At the age of just 35, Ryan Holiday has published 13 books, at a rate of one book per year, for a decade. He also writes two email newsletters that go out every day, as well as a monthly email newsletter.
What’s the secret behind this prodigious level of productivity? How does one man do so much? Surely this man knows some hidden trick, or possesses some level of talent we mere mortals do not?
In an article from 2013 called “This is how I work", Ryan reveals his big advantage.
“I plod along. I’m not the best or the smartest, but I’m always moving forward.”
That’s it? He just plods along?
He puts his butt in the chair, and he writes. It’s not glamorous or exciting, but it works. As NYT columnist David Brooks says, “Great creative minds think like artists, but work like accountants.”
Ryan has a 30 minute video which documents the months-long process of writing a book. Part way through that process, his agent rings him to tell him that his latest book, just published, has hit the New York Times bestseller list.
“Great!” Ryan replies. “That’s awesome, thanks.”
Then he returns to what he was doing, which is writing the next book.
This is something we’ve talked about in the past. Remember this Top Goal framework from Matt Mochary:
Schedule two hours each day to work on your Top Goal only. And do this every single workday. Period.
Only work on your top priority during these two hours. If you follow this pattern each workday, you will achieve amazing things.
Ryan’s most important thing each day is writing — so he blocks out time to get it done, every single day. He plods along, adopting the well-trodden writing principle of two crappy pages per day. That’s all.
As Ryan says in this video:
You sit down and you write. People think writers write all day — you can usually only get a couple of hours at most. 90 minutes of really concentrated writing — that’s what I needed today, and I did my couple of crappy pages a day. Then I’ll come back tomorrow and do the same thing.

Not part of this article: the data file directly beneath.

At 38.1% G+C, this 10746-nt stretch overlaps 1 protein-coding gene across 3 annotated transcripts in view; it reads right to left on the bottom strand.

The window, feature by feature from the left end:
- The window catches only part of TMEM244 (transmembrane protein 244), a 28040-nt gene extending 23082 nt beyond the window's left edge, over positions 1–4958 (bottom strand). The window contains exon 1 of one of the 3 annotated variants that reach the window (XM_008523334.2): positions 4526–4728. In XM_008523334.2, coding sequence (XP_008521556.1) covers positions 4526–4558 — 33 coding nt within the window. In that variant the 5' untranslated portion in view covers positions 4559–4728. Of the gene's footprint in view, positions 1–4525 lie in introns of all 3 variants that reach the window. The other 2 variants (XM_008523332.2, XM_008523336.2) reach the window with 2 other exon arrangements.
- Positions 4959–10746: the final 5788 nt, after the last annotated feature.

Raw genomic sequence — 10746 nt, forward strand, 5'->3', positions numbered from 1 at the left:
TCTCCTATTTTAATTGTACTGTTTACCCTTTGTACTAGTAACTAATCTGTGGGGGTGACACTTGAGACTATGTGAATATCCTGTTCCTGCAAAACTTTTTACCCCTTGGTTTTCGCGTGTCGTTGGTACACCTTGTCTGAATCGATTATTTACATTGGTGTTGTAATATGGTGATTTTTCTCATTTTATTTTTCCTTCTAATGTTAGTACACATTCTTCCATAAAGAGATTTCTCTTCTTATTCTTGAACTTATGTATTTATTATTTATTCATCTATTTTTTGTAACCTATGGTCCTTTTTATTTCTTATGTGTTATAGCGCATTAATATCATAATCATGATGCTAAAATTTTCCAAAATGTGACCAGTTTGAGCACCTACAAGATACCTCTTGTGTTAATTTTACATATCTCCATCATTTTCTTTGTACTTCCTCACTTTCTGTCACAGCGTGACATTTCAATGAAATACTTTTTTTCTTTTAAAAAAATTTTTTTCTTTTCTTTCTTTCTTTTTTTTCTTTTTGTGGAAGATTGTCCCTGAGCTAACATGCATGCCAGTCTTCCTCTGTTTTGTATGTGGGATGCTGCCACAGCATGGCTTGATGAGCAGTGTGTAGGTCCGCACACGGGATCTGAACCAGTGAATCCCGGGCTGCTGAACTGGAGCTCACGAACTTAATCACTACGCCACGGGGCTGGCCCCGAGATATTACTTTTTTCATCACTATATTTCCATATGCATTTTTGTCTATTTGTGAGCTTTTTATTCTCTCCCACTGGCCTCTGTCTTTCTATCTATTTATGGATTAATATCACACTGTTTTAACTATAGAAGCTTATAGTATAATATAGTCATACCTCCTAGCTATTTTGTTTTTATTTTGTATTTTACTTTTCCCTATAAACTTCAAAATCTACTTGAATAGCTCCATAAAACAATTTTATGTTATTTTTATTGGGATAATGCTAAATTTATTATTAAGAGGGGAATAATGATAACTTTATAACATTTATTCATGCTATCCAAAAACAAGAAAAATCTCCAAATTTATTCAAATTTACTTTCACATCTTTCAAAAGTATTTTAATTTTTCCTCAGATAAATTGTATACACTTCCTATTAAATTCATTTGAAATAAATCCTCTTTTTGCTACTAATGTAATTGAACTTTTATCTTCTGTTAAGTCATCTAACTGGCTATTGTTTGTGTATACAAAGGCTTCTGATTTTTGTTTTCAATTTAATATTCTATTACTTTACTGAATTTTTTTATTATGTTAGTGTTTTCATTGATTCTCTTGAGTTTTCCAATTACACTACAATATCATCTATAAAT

The beauty of this approach is that if you prioritise getting your two crappy pages out of your head and onto the page, every single day, then after a couple of months, you’ll have a book. Sure, it’ll need some editing to whip it into shape. But it’s written.
I know this seems overly simple. On any given day it might not look like you’ve accomplished much — only two crappy pages? But you’re moving in the right direction, which is the most important thing. To quote James Clear:
You should be far more concerned with your current trajectory than with your current results.
Put in the work, and trust the process. Impatience with action, patience with results. Over time, good things happen.
There’s a good reason this principle works so well particularly in creative work. This is illustrated rather wonderfully by the parable of the pottery class.
A pottery teacher decided to run an experiment with his class. He divided the class into two groups. Group A would be graded on the quantity of pieces they produced over the next 30 days. Group B only needed to produce one single piece, and they’d be graded on the quality of that piece.
Group A spent all 30 days cranking out piece after piece. Group B spent all 30 days obsessing, fretting, worrying about quality.
At the end of the 30 days, the teacher collected the best ten pieces the class had produced, and put them at the front of the class for everyone to see. She then asked the creators of those pieces to step forward.
Every single one of the best pieces had come from Group A. This group, caring only about how many pieces they produced, had inadvertently created some masterful works of art.
The trick is that Group A was working like accountants. Butt in chair, do work, every day. With that mindset you don’t fear failure, you don’t think too much, you don’t get in your own head, and you don’t worry about whether what you’re doing is good enough. You just do the work. And over time, you get better, until by day 30, you can create wonderful things.
Writing is the same. Some days, everything is flowing wonderfully. Other days, it’s not. Either way, you sit in the chair and write.
Whether your long-term goal is writing a book, building a business, getting in shape, saving and investing, or trying to be a wonderful parent, the process is the same.
Plod along, consistently, in the right direction, for a long period of time. Impatience with action, patience with results. Depending on the size of your goal it might take one year or ten years, but keep moving forward, slowly and consistently.
You’ll get there.